Turkish President Recep Tayyip Erdogan has said that Turkey’s central bank’s decision a day earlier to cut interest rates sharply was “vital”, adding that the policy easing should continue at a gradual pace.
On Thursday the central bank cut its benchmark rate to 19.75 percent from 24 percent, more than expected. The decision came less than three weeks after Erdogan abruptly sacked the bank’s chief and replaced him with a deputy in a move that alarmed investors who are concerned about Turkey.
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The lira, which grew stronger on Thursday following the rate cut, resumed its rally after Erdogan’s comments. It stood at 5.65 against the dollar, up from Thursday’s close of 5.70. Earlier, it rose as high as 5.62.
Speaking to provincial heads of his AK Party on Friday, Erdogan said high interest rates are the biggest obstacle to the Turkish economy, which tipped into recession after last year’s currency crisis.
“I’ve always expressed my discomfort over [high interest rates] for years. Unfortunately, we could not convey this to central bank governors of those times,” he said, adding that the governors had used “stalling tactics”.
Friday’s currency movement was in response to Erdogan’s comments about lowering rates gradually, said Jason Tuvey, senior emerging markets economist at Capital Economics.
“The fact that Erdogan called for gradual rate cuts is different from his previous comment about bringing down interest rates sharply,” he said. “While there will be severe cuts this year, the bank will have to reverse course next year or in 2021 if the lira comes under renewed pressure, or if the US imposes sanctions.”
‘Creep up again’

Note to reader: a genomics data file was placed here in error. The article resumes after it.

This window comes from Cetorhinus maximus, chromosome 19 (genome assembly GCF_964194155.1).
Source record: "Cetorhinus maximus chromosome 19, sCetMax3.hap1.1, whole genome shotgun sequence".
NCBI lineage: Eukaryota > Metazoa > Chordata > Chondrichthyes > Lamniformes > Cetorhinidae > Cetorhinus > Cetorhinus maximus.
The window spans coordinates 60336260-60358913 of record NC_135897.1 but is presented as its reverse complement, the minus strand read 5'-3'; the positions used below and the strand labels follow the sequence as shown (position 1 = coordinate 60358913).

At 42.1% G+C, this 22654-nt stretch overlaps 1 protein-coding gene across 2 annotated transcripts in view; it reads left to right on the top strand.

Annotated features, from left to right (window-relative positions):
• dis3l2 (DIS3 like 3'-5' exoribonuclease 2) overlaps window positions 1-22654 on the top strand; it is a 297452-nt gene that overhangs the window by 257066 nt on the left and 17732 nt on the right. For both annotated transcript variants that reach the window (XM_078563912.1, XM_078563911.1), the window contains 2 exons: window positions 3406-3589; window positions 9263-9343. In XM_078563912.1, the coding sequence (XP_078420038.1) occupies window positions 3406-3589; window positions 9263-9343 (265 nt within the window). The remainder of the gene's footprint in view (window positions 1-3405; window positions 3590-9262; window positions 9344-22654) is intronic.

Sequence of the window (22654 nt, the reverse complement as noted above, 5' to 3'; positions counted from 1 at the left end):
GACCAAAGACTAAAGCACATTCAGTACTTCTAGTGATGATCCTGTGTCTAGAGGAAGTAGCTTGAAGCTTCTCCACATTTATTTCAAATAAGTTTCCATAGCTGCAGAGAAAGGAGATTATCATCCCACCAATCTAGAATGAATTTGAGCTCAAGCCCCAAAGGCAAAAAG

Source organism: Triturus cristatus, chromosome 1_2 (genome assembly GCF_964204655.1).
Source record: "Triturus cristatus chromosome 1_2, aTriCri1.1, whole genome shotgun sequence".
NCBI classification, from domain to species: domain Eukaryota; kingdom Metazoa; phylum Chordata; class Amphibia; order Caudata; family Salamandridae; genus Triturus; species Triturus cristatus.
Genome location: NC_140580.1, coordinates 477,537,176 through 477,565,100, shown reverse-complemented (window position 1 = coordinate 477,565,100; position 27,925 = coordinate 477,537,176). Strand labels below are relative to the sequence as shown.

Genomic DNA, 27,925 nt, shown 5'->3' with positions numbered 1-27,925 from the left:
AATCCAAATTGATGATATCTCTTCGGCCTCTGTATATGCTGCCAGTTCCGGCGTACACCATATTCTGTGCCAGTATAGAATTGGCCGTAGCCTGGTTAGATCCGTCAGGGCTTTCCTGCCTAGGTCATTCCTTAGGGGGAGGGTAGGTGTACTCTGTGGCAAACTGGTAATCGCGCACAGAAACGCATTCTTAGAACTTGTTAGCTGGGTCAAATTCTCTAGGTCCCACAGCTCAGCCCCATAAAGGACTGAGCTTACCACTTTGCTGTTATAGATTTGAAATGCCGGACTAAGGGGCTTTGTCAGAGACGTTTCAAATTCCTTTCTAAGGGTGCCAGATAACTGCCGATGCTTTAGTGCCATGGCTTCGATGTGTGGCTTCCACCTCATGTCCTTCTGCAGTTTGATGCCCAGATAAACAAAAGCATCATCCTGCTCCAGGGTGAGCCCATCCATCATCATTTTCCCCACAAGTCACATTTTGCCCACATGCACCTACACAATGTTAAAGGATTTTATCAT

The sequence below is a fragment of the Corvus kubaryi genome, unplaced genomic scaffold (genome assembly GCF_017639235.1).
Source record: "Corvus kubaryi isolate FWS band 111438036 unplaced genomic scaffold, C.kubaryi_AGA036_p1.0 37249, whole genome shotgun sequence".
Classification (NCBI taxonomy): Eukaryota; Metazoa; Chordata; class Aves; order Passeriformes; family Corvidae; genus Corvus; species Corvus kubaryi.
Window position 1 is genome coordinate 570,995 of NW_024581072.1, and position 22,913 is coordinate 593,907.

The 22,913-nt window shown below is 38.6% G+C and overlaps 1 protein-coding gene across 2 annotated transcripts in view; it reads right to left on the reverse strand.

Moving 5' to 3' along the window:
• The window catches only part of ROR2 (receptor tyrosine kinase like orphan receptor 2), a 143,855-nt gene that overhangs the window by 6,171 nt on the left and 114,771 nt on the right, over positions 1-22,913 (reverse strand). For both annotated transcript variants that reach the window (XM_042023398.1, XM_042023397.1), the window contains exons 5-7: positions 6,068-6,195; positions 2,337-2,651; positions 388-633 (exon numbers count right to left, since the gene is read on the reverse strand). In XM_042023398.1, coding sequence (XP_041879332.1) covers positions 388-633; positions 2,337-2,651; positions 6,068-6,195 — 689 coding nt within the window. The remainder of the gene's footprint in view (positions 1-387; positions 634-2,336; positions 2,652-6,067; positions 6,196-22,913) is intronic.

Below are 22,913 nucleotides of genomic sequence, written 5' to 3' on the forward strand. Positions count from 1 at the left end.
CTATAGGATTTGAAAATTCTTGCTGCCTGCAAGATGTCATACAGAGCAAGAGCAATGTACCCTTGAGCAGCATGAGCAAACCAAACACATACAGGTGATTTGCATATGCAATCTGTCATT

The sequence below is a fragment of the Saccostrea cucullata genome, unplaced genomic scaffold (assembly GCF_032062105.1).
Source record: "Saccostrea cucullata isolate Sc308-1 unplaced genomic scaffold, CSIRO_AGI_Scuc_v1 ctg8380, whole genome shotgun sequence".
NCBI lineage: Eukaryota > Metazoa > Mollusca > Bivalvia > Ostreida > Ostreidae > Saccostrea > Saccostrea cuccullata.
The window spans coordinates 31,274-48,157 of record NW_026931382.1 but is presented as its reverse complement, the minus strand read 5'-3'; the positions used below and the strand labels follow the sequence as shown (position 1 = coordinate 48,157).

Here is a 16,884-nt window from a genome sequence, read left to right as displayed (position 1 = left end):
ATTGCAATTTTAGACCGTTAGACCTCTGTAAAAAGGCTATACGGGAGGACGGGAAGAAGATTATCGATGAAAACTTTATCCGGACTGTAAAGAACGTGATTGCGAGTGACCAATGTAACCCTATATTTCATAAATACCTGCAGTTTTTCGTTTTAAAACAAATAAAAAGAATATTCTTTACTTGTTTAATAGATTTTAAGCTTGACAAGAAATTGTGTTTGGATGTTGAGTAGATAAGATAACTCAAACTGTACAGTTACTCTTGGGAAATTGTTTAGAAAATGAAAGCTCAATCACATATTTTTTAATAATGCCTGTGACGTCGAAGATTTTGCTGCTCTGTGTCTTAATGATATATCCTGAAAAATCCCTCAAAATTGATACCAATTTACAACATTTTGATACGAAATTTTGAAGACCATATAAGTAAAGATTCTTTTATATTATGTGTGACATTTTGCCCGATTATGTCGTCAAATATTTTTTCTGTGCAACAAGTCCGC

Erdogan, who frequently describes interest rates as “evil”, has said he fired former governor Murat Cetinkaya because he did not follow instructions regarding monetary policy.
This has led to renewed concerns about the central bank’s independence under Erdogan. Similar worries contributed to a sell-off of the lira last year – which sent the currency down nearly 30 percent annually. It has also declined some six percent this year.
Inflation, which hit a 16-year high in the wake of the lira crisis, declined to just below 16 percent in June, opening the door for the central bank to start easing for the first time in more than four years.
Erdogan repeated on Friday his unorthodox view that inflation will come down as interest rates are lowered, adding that he expects stronger economic recovery in the second half of the year.
Economist Tuvey said a loose monetary policy would certainly not help Turkey solve its inflation problem.
“Even though inflation will fall as the impact of last year’s currency crisis wears off, it may start to creep up again afterwards,” he said.
Central bank moving
Meanwhile, Turkey plans to begin transferring some units of its central bank and treasury to Istanbul from the capital Ankara over the next few months as part of a government effort to boost the city’s financial clout.
Most of the central bank’s functions, including its key decisions and operations, are expected to be relocated to Istanbul, the country’s largest city, within two years, sources told the Reuters news agency, adding that initial work on the move will start soon.
Reuters reported in April that units of the Ministry of Treasury and Finance, run by Erdogan’s son-in-law Berat Albayrak, were to be moved to Istanbul.
The plan was reportedly to move the bank and ministry to the now partially-built Istanbul Finance Center on the city’s eastern side, in Asia.
Central banks are typically located in capital cities – though there are exceptions such as the Reserve Bank of India, which is headquartered in Mumbai, not New Delhi.
Several Turkish public institutions, including the banking watchdog agency and state lenders, have already been moved to Istanbul in recent years.
According to the government’s plan, the central bank’s move is to be completed before early 2022, when the Istanbul Finance Center project is expected to be fully operational.